July 26, 2018 – Overreaction
Anchor lead: Some cells that are overreacting in the brain may be the culprit in Parkinson’s disease, Elizabeth Tracey reports
Your brain has what amounts to a specialized immune system, with two cell types, known as microglia and astrocytes, responsible for monitoring things continuously and taking action when things go awry. Ted Dawson, a Parkinson’s disease expert at Johns Hopkins and senior author of a recent paper in Nature Medicine, says this may be the mechanism by which Parkinson’s develops.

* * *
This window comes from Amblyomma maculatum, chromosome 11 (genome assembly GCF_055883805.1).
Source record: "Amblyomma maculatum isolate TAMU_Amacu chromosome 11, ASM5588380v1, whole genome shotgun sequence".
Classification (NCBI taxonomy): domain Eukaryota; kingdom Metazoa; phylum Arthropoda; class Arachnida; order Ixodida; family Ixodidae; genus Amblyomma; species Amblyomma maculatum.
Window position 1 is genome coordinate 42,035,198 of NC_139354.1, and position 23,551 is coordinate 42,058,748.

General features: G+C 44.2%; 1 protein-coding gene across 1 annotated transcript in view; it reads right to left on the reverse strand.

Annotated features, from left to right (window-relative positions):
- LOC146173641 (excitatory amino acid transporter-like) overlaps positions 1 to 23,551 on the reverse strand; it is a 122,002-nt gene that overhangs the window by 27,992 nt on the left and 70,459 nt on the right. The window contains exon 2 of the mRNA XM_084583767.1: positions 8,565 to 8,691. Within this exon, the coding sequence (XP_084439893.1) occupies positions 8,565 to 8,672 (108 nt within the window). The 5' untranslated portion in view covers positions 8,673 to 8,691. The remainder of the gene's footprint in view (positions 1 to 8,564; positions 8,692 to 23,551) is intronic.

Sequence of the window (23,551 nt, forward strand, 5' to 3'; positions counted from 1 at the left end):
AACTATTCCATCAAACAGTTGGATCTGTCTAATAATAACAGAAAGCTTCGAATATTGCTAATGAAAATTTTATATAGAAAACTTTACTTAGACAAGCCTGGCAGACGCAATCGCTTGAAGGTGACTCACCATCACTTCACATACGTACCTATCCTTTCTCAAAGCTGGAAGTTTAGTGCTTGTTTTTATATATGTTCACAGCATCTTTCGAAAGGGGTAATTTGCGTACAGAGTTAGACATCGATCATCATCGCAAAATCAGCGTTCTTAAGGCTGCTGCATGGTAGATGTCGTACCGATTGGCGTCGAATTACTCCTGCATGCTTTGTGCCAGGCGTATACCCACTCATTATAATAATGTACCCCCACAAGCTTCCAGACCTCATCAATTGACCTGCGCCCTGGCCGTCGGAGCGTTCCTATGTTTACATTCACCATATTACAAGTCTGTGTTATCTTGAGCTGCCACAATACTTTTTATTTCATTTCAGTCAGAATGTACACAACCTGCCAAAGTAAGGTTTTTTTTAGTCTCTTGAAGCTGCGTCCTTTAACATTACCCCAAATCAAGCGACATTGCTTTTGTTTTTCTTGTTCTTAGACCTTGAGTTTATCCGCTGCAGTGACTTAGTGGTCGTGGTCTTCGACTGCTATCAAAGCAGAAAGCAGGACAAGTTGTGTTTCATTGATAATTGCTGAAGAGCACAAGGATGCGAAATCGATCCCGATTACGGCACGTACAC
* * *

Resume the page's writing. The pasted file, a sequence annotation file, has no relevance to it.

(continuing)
Dawson: When neurons are sick, for reasons we don’t fully understand, the microglia react in a bad way. And so it contributes to the degenerative process. When they react in a bad way to let’s say a sick neuron they turn on the astrocytes to also say hey, help me clean up this mess. And as part of that cleaning up the mess neurons are further destroyed because healthy neurons become innocent bystanders. :28
Dawson is about to begin testing a drug that is very similar to ones already on the market to treat diabetes in Parkinson’s disease. At Johns Hopkins, I’m Elizabeth Tracey.